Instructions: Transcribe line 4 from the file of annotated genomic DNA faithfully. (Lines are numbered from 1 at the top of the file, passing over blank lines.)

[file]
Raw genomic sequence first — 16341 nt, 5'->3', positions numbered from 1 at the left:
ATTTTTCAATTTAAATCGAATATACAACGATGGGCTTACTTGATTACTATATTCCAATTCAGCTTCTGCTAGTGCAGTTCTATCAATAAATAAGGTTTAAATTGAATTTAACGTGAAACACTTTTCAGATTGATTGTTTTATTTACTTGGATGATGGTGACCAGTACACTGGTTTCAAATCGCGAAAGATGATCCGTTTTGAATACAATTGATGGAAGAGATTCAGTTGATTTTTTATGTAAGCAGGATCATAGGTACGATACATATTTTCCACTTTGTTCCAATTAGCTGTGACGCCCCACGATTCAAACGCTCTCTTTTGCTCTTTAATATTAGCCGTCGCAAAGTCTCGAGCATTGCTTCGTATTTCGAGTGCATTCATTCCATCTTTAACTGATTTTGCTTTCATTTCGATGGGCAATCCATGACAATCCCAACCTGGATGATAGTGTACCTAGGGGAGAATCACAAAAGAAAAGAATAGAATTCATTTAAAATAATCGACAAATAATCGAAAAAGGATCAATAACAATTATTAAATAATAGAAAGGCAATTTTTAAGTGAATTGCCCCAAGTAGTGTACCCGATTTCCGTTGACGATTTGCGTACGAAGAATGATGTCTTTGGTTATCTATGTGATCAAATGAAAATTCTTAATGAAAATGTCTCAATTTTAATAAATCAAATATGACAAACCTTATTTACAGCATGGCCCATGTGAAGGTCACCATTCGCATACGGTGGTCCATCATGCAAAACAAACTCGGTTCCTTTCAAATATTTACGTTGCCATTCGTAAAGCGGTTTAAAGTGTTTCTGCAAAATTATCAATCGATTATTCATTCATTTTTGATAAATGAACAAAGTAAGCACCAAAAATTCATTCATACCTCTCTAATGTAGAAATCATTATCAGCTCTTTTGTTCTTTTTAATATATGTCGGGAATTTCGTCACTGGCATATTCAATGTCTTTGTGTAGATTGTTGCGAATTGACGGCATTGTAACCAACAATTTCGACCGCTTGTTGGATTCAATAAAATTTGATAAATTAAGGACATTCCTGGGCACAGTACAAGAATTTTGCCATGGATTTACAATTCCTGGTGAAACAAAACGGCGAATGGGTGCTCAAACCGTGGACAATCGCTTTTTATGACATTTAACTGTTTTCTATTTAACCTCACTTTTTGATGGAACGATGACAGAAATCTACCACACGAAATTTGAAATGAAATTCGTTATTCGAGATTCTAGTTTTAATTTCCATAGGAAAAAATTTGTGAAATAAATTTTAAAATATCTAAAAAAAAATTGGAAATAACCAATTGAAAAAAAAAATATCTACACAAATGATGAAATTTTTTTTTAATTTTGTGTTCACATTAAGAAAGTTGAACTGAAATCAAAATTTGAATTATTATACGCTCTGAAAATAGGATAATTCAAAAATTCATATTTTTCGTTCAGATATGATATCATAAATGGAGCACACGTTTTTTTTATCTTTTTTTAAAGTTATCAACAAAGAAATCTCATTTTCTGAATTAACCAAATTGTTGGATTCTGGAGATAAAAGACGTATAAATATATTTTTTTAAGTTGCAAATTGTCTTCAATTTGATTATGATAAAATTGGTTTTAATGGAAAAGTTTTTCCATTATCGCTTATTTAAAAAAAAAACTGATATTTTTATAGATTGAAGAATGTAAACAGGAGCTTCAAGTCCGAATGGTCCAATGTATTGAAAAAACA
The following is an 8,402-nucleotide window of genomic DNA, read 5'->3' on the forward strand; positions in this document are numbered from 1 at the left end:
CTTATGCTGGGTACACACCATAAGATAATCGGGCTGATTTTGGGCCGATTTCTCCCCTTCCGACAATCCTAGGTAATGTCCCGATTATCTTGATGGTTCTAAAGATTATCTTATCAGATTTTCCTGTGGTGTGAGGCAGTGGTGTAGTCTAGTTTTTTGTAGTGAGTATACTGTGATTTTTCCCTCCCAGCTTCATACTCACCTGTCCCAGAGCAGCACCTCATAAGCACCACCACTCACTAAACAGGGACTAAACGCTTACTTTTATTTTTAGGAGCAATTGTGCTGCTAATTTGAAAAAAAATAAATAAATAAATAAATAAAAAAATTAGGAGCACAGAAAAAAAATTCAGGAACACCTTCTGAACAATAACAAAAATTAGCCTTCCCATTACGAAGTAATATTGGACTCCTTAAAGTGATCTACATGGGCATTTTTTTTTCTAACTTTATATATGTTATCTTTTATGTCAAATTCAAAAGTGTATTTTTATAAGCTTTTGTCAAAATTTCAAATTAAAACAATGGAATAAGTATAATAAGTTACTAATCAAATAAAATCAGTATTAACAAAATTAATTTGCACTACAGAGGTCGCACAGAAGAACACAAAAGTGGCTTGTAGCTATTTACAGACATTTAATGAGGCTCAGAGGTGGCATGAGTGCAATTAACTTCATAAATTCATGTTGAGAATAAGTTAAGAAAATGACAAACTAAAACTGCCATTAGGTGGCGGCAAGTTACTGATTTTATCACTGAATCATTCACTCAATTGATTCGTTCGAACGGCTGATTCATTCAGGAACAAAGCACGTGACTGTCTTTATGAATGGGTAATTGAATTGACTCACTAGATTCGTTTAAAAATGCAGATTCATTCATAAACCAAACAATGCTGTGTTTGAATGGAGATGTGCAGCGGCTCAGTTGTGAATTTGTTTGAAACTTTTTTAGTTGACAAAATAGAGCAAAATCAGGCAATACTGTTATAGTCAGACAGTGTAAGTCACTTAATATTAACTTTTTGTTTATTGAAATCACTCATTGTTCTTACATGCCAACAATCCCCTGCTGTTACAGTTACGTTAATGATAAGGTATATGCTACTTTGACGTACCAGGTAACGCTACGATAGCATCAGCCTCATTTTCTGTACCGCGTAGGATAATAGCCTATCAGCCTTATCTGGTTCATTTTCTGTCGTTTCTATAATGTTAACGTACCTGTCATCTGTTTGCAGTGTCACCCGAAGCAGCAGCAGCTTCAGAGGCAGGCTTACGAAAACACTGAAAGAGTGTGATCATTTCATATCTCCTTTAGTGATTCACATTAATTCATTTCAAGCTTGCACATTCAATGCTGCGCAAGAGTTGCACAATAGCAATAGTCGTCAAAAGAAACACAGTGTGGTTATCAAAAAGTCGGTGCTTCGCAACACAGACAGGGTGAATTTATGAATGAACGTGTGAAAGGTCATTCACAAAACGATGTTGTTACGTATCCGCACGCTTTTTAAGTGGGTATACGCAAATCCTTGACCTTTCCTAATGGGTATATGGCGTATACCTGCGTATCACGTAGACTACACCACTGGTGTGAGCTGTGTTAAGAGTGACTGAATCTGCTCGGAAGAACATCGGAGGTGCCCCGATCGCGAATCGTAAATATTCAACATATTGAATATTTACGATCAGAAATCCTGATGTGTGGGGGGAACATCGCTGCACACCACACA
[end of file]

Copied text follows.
CTTATGCTGGGTACACACCATAAGATAATCGGGCTGATTTTGGGCCGATTTCTCCCCTTCCGACAATCCTAGGTAATGTCCCGATTATCTTGATGGTTCTAAAGATTATCTTATCAGATTTTCCTGTGGTGTGAGGCAGTGGTGTAGTCTAGTTTTTTGTAGTGAGTATACTGTGATTTTTCCCTCCCAGCTTCATACTCACCTGTCCCAGAGCAGCACCTCATAAGCACCACCACTCACTAAACAGGGACTAAACGCTTACTTTTATTTTTAGGAGCAATTGTGCTGCTAATTTGAAAAAAAATAAATAAATAAATAAATAAAAAAATTAGGAGCACAGAAAAAAAATTCAGGAACACCTTCTGAACAATAACAAAAATTAGCCTTCCCATTACGAAGTAATATTGGACTCCTTAAAGTGATCTACATGGGCATTTTTTTTTCTAACTTTATATATGTTATCTTTTATGTCAAATTCAAAAGTGTATTTTTATAAGCTTTTGTCAAAATTTCAAATTAAAACAATGGAATAAGTATAATAAGTTACTAATCAAATAAAATCAGTATTAACAAAATTAATTTGCACTACAGAGGTCGCACAGAAGAACACAAAAGTGGCTTGTAGCTATTTACAGACATTTAATGAGGCTCAGAGGTGGCATGAGTGCAATTAACTTCATAAATTCATGTTGAGAATAAGTTAAGAAAATGACAAACTAAAACTGCCATTAGGTGGCGGCAAGTTACTGATTTTATCACTGAATCATTCACTCAATTGATTCGTTCGAACGGCTGATTCATTCAGGAACAAAGCACGTGACTGTCTTTATGAATGGGTAATTGAATTGACTCACTAGATTCGTTTAAAAATGCAGATTCATTCATAAACCAAACAATGCTGTGTTTGAATGGAGATGTGCAGCGGCTCAGTTGTGAATTTGTTTGAAACTTTTTTAGTTGACAAAATAGAGCAAAATCAGGCAATACTGTTATAGTCAGACAGTGTAAGTCACTTAATATTAACTTTTTGTTTATTGAAATCACTCATTGTTCTTACATGCCAACAATCCCCTGCTGTTACAGTTACGTTAATGATAAGGTATATGCTACTTTGACGTACCAGGTAACGCTACGATAGCATCAGCCTCATTTTCTGTACCGCGTAGGATAATAGCCTATCAGCCTTATCTGGTTCATTTTCTGTCGTTTCTATAATGTTAACGTACCTGTCATCTGTTTGCAGTGTCACCCGAAGCAGCAGCAGCTTCAGAGGCAGGCTTACGAAAACACTGAAAGAGTGTGATCATTTCATATCTCCTTTAGTGATTCACATTAATTCATTTCAAGCTTGCACATTCAATGCTGCGCAAGAGTTGCACAATAGCAATAGTCGTCAAAAGAAACACAGTGTGGTTATCAAAAAGTCGGTGCTTCGCAACACAGACAGGGTGAATTTATGAATGAACGTGTGAAAGGTCATTCACAAAACGATGTTGTTACGTATCCGCACGCTTTTTAAGTGGGTATACGCAAATCCTTGACCTTTCCTAATGGGTATATGGCGTATACCTGCGTATCACGTAGACTACACCACTGGTGTGAGCTGTGTTAAGAGTGACTGAATCTGCTCGGAAGAACATCGGAGGTGCCCCGATCGCGAATCGTAAATATTCAACATATTGAATATTTACGATCAGAAATCCTGATGTGTGGGGGGAACATCGCTGCACACCACACA